Bill To Limit Vaccine Exemptions Moves A Step Closer In California

Originally published on April 9, 2015 2:58 pm

A California bill that would allow students to opt out of mandatory school vaccinations only if they have a medical condition that justifies an exemption is one step closer to becoming law, though it still has a long way to go. The bill was introduced in the California Senate in response to a measles outbreak at Disneyland in late December that's now linked to almost 150 infections.

Among several hundred supporters and protesters outside the Capitol building in Sacramento on Wednesday, the bill sparked a debate about individual rights and responsibilities.

Opponents wore American flags. One child held a sign that said, "Force my veggies, not vaccines." They say eliminating the personal belief exemption threatens their ability to do what's right for their kids.

"I think that everybody should be able to make their own choice," said Lisa Cadrein of Los Angeles. She fears vaccines would harm her daughter.

"I am afraid that her big beautiful blue eyes will not focus on me anymore, and she won't be the kid that she is," Cadrein said.

But scientific studies show no link between vaccines and autism spectrum disorder, and inside the hearing, parents also talked about protecting their kids — from children who aren't vaccinated. Democratic Sen. Lois Wolk is on the Senate Health Committee and spoke on behalf of the pro-vaccine parents.

"Our individual rights aren't without limits, and in this particular case, your insistence on your right really could harm my children or my grandchildren," Wolk said.

The health committee in California's Senate passed the bill 6-2 on Wednesday. That was just the first step — the proposed legislation has many more hearings before it could become law. Meanwhile, Washington, Oregon and North Carolina have also considered legislation to limit families' rights to opt out of mandatory vaccinations, and all of those efforts have stalled.

This story is part of NPR's reporting partnership with Capital Public Radio and Kaiser Health News.

Copyright 2015 Capital Public Radio. To see more, visit http://www.capradio.org.

Transcript

RENEE MONTAGNE, HOST:

Here in California, hundreds of demonstrators gathered at the state Capitol yesterday. At issue, a parent's ability to refuse vaccinations for a child based on personal beliefs. A new bill would eliminate that option. Capital Public Radio's Pauline Bartolone reports.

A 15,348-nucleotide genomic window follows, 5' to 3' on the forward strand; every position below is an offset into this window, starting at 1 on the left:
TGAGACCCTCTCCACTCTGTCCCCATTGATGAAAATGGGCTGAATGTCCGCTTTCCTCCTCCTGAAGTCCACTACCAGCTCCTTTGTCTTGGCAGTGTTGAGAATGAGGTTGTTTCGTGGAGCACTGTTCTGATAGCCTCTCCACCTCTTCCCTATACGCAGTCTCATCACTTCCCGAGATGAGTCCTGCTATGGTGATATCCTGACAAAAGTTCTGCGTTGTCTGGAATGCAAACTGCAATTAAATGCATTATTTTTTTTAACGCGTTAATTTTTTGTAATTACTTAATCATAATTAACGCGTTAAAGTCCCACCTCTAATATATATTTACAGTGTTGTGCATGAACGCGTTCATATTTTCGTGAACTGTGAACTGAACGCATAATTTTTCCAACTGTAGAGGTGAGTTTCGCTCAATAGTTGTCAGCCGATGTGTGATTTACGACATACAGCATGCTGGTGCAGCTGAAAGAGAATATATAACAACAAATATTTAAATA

PAULINE BARTOLONE, BYLINE: The proposal is to require all kids who attend school in California to be vaccinated, unless they have a medical condition that justifies an exemption. The bill was introduced in response to the measles outbreak at Disneyland that's now linked to almost 150 infections. But yesterday, the bill sparked a debate about individual rights and responsibilities.

UNIDENTIFIED WOMAN: We want our freedom.

BARTOLONE: Outside the Capitol building, opponents wore American flags. Kids held signs saying things like force my veggies, not my vaccines. Parents said eliminating the personal belief exemption threatens their ability to do what's right for their kids.

LISA CADREIN: I think that everybody should be able to make their own choice.

BARTOLONE: Lisa Cadrein of Los Angeles fears vaccines would harm her daughter.

CADREIN: I am afraid that her big, like, beautiful blue eyes will, like, not focus on me anymore, and she won't be the kid that she is.

BARTOLONE: But scientific studies show no link between vaccines and autism spectrum disorder. And inside the hearing, parents also talked about protecting their kids from children who aren't vaccinated. Democratic Senator Lois Wolk is on the Senate Health Committee.

(SOUNDBITE OF ARCHIVED RECORDING)

SENATOR LOIS WOLK: Our individual rights aren't without limits. And in this particular case, your insistence on your right really could harm my children or my grandchildren.

BARTOLONE: The committee passed the bill, but that was just the first step. It still has many more hearings before it could become law. Washington, Oregon and North Carolina also considered legislation to limit opting out and all of those efforts have stalled. For NPR News, I'm Pauline Bartolone in Sacramento. Transcript provided by NPR, Copyright NPR.